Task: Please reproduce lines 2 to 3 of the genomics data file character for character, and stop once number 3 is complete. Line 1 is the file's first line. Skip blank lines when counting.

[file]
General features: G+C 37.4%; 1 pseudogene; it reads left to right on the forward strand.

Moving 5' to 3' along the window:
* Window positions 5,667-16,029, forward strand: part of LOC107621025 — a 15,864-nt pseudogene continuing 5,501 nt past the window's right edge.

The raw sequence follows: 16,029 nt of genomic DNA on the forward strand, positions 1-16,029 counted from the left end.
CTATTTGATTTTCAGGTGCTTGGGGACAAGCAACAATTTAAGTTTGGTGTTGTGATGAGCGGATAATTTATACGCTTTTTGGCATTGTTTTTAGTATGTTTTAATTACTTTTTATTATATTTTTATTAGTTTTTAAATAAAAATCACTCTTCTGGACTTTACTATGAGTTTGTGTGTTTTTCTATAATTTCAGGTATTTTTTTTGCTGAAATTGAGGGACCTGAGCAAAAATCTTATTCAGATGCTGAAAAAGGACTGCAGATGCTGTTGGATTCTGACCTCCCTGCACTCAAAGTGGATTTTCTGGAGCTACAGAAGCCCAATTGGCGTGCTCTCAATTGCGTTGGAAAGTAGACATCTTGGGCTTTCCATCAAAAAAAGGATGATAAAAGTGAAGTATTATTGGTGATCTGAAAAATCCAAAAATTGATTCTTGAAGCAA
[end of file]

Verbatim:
Moving 5' to 3' along the window:
* Window positions 5,667-16,029, forward strand: part of LOC107621025 — a 15,864-nt pseudogene continuing 5,501 nt past the window's right edge.